If you were asked to take a photograph of someone or something which sums up Pontypridd for you, what would it be? That’s the challenge for people in the town from a project called Picturing Ponty, which will be running over the next six months.
Individuals and groups are invited to submit photos which say something about ‘our community’. It could be something – or someone – to celebrate (perhaps an unsung ‘local hero’ or a favourite place). It might be a picture which says something about Pontypridd’s needs, its assets, its beauty or its history? Pictures may be town views, or action shots; they may be portraits or feature groups of people; they may capture events, special places or buildings. Participants will have the opportunity to explain why they chose to take their picture in up to 100 words.
Local schools have already agreed to take part and entries are encouraged also from a wide variety of groups and individuals.
“The Picturing Ponty project is about celebrating our community” said Pam Mahoney, project coordinator. “We want to see many different people taking part and many different perspectives of our town- both the rough and the smooth, to give us a well-rounded picture. It will be like Ponty talking to itself about itself.”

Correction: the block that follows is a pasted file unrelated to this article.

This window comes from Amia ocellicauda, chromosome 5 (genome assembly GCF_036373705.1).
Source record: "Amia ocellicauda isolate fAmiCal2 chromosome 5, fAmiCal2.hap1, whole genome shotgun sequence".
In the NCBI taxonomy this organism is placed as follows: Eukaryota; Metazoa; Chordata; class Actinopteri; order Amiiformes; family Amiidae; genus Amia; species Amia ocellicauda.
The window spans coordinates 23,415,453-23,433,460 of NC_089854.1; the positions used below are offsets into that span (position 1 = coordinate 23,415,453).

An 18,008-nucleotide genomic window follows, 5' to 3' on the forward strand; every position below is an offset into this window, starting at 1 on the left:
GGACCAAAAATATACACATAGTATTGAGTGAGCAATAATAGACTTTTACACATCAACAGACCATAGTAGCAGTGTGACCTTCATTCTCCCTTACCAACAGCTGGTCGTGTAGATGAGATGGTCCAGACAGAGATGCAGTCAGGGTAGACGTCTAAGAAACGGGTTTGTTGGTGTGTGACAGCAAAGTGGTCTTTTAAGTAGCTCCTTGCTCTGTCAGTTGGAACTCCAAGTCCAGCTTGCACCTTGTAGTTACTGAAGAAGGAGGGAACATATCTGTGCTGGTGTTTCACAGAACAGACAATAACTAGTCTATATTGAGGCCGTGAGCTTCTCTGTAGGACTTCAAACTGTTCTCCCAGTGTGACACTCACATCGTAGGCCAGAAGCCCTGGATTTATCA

The project culminates in a photographic exhibition in St David’s Uniting Church, Gelliwastad Rd, from 15- 29th March 2014 and a concurrent programme of workshops and events.
Meanwhile, follow Picturing Ponty on Facebook and on Twitter to keep in touch with news of events and updates on the project.
Photos need to be submitted in digital format and in hard copy. A single photo, a group of pictures or a collage can be submitted. Permission must be obtained from those photographed, for the picture to be exhibited and displayed on relevant websites. Details of the rules and conditions of entry can be found on the website www.picturingponty.org.uk.
For further information contact firstname.lastname@example.org
- Picturing Ponty is a community arts project, organised by St David’s Uniting Church, Pontypridd, with support of a grant from the United Reformed Church. Sponsorship is being sought for other elements of the project